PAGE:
especially when comparing results collected from multiple test
     vendors. (E.g., If test vendor A presents a "store and forward"
     latency result and test vendor B presents a "bit-forwarding"
     latency result, the user may erroneously conclude the DUT has two
     differing sets of latency values.)
  
  5.1. Multicast Latency
  
     Objective
  
     To produce a set of multicast latency measurements from a single,
     multicast ingress port of a DUT/SUT through multiple, egress
     multicast ports of that same DUT/SUT as provided for by the metric
     "Multicast Latency" in RFC 2432.
  
     The procedures highlighted below attempt to draw from the
     collection methodology for latency in RFC 2544 to the degree
     possible.  The methodology addresses two topological scenarios: one
     for a single device (DUT) characterization; a second scenario is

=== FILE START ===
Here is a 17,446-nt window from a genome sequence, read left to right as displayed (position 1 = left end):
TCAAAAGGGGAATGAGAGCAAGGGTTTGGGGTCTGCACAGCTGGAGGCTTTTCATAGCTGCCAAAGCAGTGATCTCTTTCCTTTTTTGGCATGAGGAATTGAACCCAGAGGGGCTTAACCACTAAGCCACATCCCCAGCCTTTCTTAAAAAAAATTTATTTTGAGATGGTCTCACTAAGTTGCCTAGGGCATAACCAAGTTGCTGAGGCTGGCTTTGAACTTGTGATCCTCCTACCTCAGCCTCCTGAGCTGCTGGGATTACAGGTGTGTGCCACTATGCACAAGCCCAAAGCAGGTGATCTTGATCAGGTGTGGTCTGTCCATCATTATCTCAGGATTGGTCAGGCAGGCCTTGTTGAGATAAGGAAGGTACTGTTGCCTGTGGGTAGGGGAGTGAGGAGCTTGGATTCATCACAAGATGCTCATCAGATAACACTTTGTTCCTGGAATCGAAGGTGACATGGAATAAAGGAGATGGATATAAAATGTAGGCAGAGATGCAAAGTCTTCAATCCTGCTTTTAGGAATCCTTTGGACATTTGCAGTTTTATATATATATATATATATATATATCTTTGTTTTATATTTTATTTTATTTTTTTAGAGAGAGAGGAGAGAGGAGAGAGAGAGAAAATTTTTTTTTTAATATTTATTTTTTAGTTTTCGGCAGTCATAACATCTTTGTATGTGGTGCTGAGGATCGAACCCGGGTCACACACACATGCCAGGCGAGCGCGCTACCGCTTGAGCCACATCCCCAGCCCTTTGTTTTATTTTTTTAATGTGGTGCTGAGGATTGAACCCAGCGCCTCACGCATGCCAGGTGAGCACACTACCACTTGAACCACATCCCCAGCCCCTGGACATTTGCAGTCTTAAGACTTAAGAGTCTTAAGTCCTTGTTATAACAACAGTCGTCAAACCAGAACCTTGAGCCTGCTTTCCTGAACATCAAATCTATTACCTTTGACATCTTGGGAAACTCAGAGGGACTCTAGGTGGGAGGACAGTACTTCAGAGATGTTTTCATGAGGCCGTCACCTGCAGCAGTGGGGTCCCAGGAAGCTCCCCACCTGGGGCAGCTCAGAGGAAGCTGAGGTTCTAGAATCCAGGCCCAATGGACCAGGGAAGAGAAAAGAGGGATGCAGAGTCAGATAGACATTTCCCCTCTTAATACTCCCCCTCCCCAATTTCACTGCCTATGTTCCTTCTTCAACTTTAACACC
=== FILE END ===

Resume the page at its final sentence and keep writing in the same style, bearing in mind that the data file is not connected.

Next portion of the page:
presented or multiple device (SUT) characterization.
  
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     Procedure
  
     If the test trial is to characterize latency across a single Device
     Under Test (DUT), an example test topology might take the form of
     Figure 1 in section 3.  That is, a single DUT with one ingress
     interface receiving the multicast test traffic from packet-
     transmitting component of the test apparatus and n egress
     interfaces on the same DUT forwarding the multicast test traffic
     back to the packet-receiving component of the test apparatus.  Note
     that n reflects the number of TESTED egress interfaces on the DUT
     actually expected to forward the test traffic (as opposed to
     configured but untested, non-forwarding interfaces, for example).
  
     If the multicast latencies are to be taken across multiple devices